Here's my weekly update of the spread of COVID-19 across all 50 states, DC & PR over time, from March 20th through June 27th, 2020, in official cases per thousand residents.

I've given up trying to tie every trend line to the state name; it simply gets too crowded near the bottom even with a small font size, so I've grouped some of them together where necessary.

Note that this graph doesn't take into account any of the rumored undercounts in Florida, Georgia etc...these are based on the official reports from the various state health departments. If and when those are ever modified retroactively I'll update the data accordingly.

I've highlighted the three states with the ugliest increases in per capit cases over the past week or so (Arizona, Florida and Texas), along with New York and Michigan for reference.

Click the image itself for a high-resolution version.

Note: The sudden jumps in New York and Massachusetts reflect reporting methodology changes; MA started including probable COVID-19 cases, while New York added a batch of 15,000 positive antibody tests results they hadn't been previously including.

Now that I've brought all 50 states (+DC & the U.S. territories) up to date, I'm going to be posting a weekly ranking of the 40 U.S. counties (or county equivalents) with the highest per capita official COVID-19 cases and fatalities.

Again, I've separates the states into two separate spreadsheets:

Most of the data comes from either the GitHub data repositories of either Johns Hopkins University or the New York Times. Some of the data comes directly from state health department websites.

Here's the top 40 counties ranked by per capita COVID-19 cases as of Saturday, June 27th:

For the past few months, I've been keeping track, to the best of my ability, of how many people have been enrolling in ACA exchange policies utilizing the COVID-19-specific Special Enrollment Periods which have been offered by 12 of the 13 state-based exchanges (SBEs). My most recent update brings the grand total of confirmed SEP enrollments to at least 260,000 across 8 states, averaging around 3,500 per day.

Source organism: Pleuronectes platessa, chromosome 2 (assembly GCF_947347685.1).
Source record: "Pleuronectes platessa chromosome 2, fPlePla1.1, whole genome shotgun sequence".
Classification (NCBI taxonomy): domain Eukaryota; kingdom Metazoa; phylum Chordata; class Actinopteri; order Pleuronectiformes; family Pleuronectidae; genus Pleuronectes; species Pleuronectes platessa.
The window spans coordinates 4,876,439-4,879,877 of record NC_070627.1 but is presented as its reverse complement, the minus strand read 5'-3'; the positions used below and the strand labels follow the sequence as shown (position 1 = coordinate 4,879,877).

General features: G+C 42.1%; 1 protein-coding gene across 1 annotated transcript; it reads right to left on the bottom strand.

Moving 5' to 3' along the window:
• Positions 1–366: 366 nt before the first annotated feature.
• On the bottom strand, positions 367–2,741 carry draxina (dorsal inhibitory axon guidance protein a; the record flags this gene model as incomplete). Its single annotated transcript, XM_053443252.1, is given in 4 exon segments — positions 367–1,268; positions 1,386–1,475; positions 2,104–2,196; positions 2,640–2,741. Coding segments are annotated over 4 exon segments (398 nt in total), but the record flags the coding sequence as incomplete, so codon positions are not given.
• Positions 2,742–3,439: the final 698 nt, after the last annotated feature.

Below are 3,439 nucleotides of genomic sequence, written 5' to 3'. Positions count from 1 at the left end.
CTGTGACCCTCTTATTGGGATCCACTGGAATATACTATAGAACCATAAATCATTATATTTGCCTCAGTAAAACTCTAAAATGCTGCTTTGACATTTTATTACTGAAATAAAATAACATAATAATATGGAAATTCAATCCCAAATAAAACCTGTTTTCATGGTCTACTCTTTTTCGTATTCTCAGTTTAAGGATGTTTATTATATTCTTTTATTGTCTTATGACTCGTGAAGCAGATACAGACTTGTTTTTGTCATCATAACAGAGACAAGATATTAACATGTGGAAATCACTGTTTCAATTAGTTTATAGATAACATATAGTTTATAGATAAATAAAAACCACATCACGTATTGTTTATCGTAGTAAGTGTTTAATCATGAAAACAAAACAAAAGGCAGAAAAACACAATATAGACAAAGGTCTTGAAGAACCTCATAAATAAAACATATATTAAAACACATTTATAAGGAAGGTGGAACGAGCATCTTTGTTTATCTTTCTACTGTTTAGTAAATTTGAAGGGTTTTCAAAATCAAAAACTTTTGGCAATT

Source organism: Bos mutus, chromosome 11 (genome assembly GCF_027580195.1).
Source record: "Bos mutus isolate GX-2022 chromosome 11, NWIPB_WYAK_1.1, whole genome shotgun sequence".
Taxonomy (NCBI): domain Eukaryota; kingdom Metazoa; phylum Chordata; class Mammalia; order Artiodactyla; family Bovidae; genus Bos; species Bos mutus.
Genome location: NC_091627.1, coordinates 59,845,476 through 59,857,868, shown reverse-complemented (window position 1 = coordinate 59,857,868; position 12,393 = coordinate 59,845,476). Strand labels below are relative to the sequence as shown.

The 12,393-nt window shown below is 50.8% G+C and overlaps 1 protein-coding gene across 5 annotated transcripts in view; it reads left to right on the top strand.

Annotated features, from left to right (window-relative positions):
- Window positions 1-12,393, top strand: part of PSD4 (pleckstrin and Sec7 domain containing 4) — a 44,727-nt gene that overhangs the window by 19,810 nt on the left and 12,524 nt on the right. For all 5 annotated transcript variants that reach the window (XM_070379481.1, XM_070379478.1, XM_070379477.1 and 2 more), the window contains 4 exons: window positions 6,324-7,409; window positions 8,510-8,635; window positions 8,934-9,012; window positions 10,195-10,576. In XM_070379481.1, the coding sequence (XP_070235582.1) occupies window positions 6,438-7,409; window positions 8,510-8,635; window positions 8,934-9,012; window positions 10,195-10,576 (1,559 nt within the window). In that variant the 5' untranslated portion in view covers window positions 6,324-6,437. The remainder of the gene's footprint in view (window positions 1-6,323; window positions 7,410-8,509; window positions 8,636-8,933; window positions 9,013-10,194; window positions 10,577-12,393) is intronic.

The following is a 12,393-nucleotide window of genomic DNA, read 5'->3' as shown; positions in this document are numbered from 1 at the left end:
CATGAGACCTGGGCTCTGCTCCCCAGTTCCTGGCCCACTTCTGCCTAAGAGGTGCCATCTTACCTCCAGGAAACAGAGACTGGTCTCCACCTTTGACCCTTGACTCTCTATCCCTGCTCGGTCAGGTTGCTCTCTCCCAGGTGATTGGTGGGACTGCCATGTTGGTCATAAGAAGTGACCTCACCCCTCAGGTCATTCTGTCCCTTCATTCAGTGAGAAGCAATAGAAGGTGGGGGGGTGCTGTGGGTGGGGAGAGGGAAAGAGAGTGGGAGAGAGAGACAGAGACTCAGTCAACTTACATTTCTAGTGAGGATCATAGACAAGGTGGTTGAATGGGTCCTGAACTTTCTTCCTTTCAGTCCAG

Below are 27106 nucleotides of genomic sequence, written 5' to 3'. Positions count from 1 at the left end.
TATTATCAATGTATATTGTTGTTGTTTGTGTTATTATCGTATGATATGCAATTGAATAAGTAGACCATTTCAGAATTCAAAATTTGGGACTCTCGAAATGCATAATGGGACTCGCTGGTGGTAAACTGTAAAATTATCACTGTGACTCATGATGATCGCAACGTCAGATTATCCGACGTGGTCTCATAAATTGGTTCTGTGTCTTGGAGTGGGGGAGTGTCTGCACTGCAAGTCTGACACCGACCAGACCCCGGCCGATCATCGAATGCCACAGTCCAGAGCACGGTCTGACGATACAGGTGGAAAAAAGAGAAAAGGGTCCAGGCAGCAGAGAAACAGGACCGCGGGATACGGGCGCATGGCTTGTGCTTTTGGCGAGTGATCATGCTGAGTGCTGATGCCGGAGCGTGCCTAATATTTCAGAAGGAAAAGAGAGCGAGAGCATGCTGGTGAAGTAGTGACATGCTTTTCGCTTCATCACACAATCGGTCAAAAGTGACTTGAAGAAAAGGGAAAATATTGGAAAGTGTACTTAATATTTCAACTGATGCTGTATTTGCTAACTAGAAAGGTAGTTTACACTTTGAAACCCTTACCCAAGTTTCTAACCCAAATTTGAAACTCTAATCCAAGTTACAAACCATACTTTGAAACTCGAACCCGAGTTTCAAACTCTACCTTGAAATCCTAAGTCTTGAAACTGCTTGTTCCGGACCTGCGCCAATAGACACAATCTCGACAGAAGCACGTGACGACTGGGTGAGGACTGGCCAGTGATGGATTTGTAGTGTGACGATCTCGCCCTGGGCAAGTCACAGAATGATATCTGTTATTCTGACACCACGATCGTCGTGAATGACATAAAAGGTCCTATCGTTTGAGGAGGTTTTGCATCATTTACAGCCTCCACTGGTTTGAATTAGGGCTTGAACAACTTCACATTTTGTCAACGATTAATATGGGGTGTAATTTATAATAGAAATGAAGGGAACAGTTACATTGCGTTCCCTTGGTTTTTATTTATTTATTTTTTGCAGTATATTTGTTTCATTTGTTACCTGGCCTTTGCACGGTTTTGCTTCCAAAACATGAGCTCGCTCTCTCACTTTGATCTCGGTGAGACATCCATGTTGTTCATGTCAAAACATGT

The actual number is obviously higher than this, of course, since I don't have any data from the other four state exchanges (DC, New York, Rhode Island and Vermont), although three of those four are pretty small anyway...and even in New York, their unique "Essential Plan" (the Basic Health Plan program established under the ACA itself) has likely been sucking up the bulk of individual market enrollees earning up to 200% FPL anyway...and you can enroll in the Essential Plan year-round regardless of the pandemic. I therefore doubt that NY's COVID SEP numbers for those earning more than 200% FPL are that dramatic. All told, I'd expect NY, RI, VT & DC to only add perhaps another 25,000 or so QHP enrollees to the table below:

Hardly surprising at this point, but still important to note:

Health Connector extends enrollment an additional month to July 23rd for uninsured individuals

On June 22, 2020, the Health Connector announced in an Administrative Bulletin an extension to the special enrollment period in response to the coronavirus (COVID-19) emergency through July 23, 2020 to assist uninsured Massachusetts residents seeking health coverage. (The extended enrollment period was previously set to end June 23.)

If you need to apply for coverage, you can start by creating an application.

If you apply coverage under this special enrollment, the deadlines to complete enrollment are as follows:

On April 14th, Covered California reported that 58,000 residents had enrolled in ACA exchange coverage during their COVID-19 Special Enrollment Period, of which roughly 20,000 did so via standard SEPs (losing coverage, moving, getting married/divorced, etc), while an additional 38,000 took advantage of the COVID-specific SEP.

On April 28th, they announced that the number was up to 84,000 new ACA exchange enrollees, averaging around 2.5x as many as enrolled via standard Special Enrollment Periods during the same period a year ago.